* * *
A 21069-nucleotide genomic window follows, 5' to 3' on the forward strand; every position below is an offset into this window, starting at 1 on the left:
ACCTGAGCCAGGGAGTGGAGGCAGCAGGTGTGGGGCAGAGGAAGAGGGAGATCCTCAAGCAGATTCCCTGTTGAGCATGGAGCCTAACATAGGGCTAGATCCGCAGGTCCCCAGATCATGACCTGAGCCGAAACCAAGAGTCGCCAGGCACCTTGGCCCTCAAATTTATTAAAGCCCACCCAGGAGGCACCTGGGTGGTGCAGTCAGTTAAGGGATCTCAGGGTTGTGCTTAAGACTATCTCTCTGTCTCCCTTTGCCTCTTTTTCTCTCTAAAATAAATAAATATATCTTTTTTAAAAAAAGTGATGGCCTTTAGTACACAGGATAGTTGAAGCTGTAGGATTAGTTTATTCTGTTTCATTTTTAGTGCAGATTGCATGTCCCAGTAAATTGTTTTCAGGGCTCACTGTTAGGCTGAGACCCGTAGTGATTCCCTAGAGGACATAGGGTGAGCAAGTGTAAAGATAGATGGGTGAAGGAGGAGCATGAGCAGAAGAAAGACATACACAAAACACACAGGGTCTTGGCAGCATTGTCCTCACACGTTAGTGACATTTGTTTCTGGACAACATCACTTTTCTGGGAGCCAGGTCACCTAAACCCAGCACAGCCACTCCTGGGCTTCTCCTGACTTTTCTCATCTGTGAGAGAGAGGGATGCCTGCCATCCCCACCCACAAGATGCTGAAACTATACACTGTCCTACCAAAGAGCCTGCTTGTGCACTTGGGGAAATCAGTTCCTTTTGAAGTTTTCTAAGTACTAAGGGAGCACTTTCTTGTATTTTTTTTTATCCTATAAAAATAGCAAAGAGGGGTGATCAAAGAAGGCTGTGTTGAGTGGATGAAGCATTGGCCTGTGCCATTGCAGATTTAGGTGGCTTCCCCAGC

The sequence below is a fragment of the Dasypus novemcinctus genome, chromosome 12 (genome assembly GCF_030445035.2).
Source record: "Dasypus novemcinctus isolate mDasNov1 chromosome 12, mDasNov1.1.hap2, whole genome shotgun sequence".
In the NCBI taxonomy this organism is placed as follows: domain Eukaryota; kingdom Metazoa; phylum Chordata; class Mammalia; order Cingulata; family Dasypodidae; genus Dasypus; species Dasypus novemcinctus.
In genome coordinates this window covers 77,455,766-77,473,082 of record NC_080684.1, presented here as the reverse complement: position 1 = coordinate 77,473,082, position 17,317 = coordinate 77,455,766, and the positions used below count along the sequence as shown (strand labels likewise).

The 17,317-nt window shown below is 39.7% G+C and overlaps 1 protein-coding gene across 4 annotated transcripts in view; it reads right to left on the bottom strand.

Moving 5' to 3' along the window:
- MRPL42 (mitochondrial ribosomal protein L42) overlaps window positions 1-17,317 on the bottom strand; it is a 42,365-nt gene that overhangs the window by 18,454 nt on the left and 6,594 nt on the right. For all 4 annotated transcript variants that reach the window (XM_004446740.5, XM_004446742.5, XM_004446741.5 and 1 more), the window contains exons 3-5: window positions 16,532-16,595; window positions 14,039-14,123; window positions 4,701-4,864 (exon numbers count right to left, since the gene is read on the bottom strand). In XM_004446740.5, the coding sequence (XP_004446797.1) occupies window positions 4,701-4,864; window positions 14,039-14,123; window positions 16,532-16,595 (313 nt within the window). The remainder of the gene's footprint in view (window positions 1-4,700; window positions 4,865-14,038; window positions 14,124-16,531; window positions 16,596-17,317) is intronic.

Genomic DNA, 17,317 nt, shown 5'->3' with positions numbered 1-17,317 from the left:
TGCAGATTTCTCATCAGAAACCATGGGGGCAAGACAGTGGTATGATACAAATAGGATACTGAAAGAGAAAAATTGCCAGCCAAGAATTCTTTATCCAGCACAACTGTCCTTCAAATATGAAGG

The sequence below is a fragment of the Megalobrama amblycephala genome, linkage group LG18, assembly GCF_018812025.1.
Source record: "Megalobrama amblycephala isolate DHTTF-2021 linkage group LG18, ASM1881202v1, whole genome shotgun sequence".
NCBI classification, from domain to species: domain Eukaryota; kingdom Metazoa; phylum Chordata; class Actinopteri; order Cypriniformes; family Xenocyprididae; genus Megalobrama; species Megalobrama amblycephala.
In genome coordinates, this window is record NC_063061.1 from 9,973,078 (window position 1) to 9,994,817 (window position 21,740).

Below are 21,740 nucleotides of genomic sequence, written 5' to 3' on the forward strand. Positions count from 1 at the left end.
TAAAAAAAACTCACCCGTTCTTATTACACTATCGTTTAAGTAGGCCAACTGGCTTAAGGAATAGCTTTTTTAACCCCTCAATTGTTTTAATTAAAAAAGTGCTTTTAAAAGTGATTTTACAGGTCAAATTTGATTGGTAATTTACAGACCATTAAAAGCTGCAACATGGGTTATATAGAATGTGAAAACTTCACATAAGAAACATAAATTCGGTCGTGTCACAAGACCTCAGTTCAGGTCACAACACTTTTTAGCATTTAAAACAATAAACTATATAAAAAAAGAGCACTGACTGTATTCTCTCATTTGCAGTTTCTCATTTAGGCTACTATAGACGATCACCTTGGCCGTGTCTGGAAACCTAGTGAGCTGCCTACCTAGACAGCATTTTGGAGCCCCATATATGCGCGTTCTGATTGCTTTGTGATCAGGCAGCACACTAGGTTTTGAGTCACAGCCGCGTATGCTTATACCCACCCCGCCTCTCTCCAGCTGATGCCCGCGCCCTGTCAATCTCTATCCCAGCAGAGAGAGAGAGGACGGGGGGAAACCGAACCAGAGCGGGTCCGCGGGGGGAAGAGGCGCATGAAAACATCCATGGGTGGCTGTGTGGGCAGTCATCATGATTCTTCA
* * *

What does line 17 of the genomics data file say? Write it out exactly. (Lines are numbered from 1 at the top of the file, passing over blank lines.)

TAAAAAAAACTCACCCGTTCTTATTACACTATCGTTTAAGTAGGCCAACTGGCTTAAGGAATAGCTTTTTTAACCCCTCAATTGTTTTAATTAAAAAAGTGCTTTTAAAAGTGATTTTACAGGTCAAATTTGATTGGTAATTTACAGACCATTAAAAGCTGCAACATGGGTTATATAGAATGTGAAAACTTCACATAAGAAACATAAATTCGGTCGTGTCACAAGACCTCAGTTCAGGTCACAACACTTTTTAGCATTTAAAACAATAAACTATATAAAAAAAGAGCACTGACTGTATTCTCTCATTTGCAGTTTCTCATTTAGGCTACTATAGACGATCACCTTGGCCGTGTCTGGAAACCTAGTGAGCTGCCTACCTAGACAGCATTTTGGAGCCCCATATATGCGCGTTCTGATTGCTTTGTGATCAGGCAGCACACTAGGTTTTGAGTCACAGCCGCGTATGCTTATACCCACCCCGCCTCTCTCCAGCTGATGCCCGCGCCCTGTCAATCTCTATCCCAGCAGAGAGAGAGAGGACGGGGGGAAACCGAACCAGAGCGGGTCCGCGGGGGGAAGAGGCGCATGAAAACATCCATGGGTGGCTGTGTGGGCAGTCATCATGATTCTTCA